The long-term alignment of the living standards of EU citizens and the economic performance of the member states is a goal enshrined in the treaties establishing the European Union. However, considerable social and economic inequalities still exist between and within the member states.The COVID-19 crisis has exacerbated some of these inequalities yet further. Germany therefore wants to work during its Presidency of the Council of the EU to limit the social impact of the crisis and to strengthen upward economic and social convergence in Europe. Economic recovery and reducing social inequalities in the EU must go hand in hand.

To achieve these goals, Germany advocates the development of an EU framework for national minimum wages and a European framework for national minimum income protection systems in the EU member states. In addition, we intend to consider the Commission’s forthcoming proposal for a European Unemployment Reinsurance Scheme in the Council.

Why does the EU need fair minimum wages?

Roughly every sixth employee in the EU works for a low wage. Most member states already have statutory minimum wages to protect such people. All other member states rely on collectively agreed wage floors. But the differences between the member states are still too high and the minimum wages currently in force do not provide full protection for workers everywhere.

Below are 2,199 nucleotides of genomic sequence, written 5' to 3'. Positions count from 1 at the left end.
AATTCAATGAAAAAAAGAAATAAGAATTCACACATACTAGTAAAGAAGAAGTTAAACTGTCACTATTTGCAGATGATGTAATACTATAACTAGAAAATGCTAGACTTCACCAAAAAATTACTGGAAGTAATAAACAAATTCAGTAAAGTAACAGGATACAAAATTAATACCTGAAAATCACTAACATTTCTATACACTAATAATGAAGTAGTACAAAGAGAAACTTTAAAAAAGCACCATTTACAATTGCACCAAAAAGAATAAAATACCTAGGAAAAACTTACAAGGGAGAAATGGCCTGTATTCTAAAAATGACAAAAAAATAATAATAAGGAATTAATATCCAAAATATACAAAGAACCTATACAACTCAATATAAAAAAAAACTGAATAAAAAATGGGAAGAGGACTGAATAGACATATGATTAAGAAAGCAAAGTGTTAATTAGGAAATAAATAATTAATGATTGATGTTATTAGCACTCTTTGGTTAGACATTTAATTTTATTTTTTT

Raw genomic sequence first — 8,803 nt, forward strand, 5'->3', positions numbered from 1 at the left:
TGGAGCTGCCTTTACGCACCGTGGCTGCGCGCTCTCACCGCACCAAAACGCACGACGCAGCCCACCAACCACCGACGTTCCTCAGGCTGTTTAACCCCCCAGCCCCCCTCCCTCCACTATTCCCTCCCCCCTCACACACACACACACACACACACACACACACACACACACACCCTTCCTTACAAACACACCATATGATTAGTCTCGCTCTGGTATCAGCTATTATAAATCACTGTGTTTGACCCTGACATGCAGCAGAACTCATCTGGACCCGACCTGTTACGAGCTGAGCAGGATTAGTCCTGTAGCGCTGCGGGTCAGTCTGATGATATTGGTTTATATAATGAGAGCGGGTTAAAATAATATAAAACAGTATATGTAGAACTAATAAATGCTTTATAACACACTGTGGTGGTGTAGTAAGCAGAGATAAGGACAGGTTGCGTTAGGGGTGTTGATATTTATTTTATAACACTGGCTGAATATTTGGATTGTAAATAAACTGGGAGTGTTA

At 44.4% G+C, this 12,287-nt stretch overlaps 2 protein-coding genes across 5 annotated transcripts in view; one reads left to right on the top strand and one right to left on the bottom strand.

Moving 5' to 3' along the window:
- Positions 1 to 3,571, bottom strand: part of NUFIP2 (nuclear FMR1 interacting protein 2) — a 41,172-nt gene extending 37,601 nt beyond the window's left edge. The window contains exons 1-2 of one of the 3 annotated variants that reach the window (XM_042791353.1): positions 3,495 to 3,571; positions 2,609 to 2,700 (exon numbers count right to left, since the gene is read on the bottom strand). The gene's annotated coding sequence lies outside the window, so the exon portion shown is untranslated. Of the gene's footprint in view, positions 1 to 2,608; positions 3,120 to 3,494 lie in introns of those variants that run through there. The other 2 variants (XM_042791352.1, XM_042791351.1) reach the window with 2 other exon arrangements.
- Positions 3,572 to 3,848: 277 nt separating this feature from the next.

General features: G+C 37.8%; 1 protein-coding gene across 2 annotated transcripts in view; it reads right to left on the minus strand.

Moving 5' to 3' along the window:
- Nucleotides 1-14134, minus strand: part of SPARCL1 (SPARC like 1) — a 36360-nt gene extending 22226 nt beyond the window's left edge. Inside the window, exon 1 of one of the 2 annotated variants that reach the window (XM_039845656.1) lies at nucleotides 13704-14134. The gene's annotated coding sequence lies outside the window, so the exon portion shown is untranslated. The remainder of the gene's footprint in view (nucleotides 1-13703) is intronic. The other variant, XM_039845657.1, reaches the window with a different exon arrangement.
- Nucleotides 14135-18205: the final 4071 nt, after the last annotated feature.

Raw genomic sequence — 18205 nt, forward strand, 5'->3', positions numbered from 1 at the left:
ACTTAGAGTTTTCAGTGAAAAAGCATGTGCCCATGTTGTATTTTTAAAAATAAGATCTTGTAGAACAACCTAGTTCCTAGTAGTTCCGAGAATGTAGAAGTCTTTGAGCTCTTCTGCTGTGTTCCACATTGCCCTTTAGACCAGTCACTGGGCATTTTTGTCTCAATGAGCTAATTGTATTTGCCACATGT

What are the priorities of the German Presidency?

  • Given the persistent social inequalities in Europe, Germany espouses the development of a European framework for fair national minimum wages. The aim is not a uniform European minimum wage for everyone, but the creation of an EU framework for national minimum wages that strengthens the protection of employees, bolsters the social partnership and its prominent role in shaping working conditions, and supports income stabilisation also in times of crisis.
  • Moreover, Germany wants to develop a European framework for national minimum income protection systems, in order to effectively combat poverty and social exclusion across Europe. We must make sure that the COVID-19 pandemic does not lead to greater risks of poverty, as it so easily could do.
  • We intend to evaluate the proposal for a European Unemployment Reinsurance Scheme, announced by the Commission, in the Council. This is mentioned in the Trio Presidency Programme as a key step for the further implementation of the European Pillar of Social Rights.
  • Germany will also seek to improve conditions for seasonal workers. The COVID-19 pandemic has drawn further attention to existing shortcomings.

What are the next steps?

On 16 January 2020, the European Commission launched a two-stage consultation with European social partners (trade unions and employers’ organisations) on a potential EU initiative for fair minimum wages. The second-stage consultations are taking place from 3 June to 4 September 2020. The Commission plans to present a proposal for a legislative instrument in the fourth quarter of 2020, taking into account the input from the social partners.

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